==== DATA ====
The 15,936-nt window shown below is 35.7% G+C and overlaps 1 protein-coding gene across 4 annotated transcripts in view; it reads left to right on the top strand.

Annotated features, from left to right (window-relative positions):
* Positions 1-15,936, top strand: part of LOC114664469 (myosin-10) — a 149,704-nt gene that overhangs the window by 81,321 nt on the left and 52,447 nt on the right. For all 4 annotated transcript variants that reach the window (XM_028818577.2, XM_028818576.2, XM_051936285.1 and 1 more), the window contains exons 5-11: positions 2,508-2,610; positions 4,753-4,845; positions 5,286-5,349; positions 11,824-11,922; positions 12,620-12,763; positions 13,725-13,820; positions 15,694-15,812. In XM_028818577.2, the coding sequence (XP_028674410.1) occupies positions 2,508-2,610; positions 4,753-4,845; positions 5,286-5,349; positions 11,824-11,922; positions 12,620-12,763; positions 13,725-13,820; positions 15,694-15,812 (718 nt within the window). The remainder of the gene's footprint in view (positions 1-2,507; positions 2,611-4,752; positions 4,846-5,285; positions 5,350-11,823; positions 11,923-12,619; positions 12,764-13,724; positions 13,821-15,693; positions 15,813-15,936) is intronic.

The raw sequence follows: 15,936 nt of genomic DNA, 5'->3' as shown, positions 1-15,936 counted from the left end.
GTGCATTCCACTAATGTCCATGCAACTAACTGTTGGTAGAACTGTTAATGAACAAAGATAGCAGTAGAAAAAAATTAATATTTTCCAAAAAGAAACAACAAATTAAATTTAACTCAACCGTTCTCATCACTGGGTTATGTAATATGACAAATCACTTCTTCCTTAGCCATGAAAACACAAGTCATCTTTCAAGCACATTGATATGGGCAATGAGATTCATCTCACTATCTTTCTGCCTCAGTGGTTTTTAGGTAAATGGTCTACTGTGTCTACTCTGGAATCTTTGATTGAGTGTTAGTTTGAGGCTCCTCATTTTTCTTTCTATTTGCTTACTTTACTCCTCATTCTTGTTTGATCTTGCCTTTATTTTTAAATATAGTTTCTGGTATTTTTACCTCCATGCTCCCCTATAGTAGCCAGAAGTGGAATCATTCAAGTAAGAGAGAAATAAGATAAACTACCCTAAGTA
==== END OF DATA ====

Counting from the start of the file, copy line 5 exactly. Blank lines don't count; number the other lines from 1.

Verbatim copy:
GTGCATTCCACTAATGTCCATGCAACTAACTGTTGGTAGAACTGTTAATGAACAAAGATAGCAGTAGAAAAAAATTAATATTTTCCAAAAAGAAACAACAAATTAAATTTAACTCAACCGTTCTCATCACTGGGTTATGTAATATGACAAATCACTTCTTCCTTAGCCATGAAAACACAAGTCATCTTTCAAGCACATTGATATGGGCAATGAGATTCATCTCACTATCTTTCTGCCTCAGTGGTTTTTAGGTAAATGGTCTACTGTGTCTACTCTGGAATCTTTGATTGAGTGTTAGTTTGAGGCTCCTCATTTTTCTTTCTATTTGCTTACTTTACTCCTCATTCTTGTTTGATCTTGCCTTTATTTTTAAATATAGTTTCTGGTATTTTTACCTCCATGCTCCCCTATAGTAGCCAGAAGTGGAATCATTCAAGTAAGAGAGAAATAAGATAAACTACCCTAAGTA